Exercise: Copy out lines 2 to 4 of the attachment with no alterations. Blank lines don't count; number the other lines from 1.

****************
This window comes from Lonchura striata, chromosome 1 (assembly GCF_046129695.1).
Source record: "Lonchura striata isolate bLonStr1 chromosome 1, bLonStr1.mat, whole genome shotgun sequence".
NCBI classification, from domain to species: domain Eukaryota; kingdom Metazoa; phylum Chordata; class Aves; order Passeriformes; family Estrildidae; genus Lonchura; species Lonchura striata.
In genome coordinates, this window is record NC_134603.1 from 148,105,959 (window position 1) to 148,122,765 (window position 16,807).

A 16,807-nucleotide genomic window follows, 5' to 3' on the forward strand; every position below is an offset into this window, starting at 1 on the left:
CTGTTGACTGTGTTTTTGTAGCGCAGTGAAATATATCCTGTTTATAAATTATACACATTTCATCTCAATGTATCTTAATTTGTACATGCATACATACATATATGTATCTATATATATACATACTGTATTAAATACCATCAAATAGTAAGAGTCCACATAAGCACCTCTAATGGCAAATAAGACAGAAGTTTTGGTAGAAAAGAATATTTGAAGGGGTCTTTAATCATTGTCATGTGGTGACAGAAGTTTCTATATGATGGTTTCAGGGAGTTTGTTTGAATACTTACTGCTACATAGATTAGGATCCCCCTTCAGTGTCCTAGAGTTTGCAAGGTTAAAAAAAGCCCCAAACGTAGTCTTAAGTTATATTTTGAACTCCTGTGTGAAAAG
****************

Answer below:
Source record: "Lonchura striata isolate bLonStr1 chromosome 1, bLonStr1.mat, whole genome shotgun sequence".
NCBI classification, from domain to species: domain Eukaryota; kingdom Metazoa; phylum Chordata; class Aves; order Passeriformes; family Estrildidae; genus Lonchura; species Lonchura striata.
In genome coordinates, this window is record NC_134603.1 from 148,105,959 (window position 1) to 148,122,765 (window position 16,807).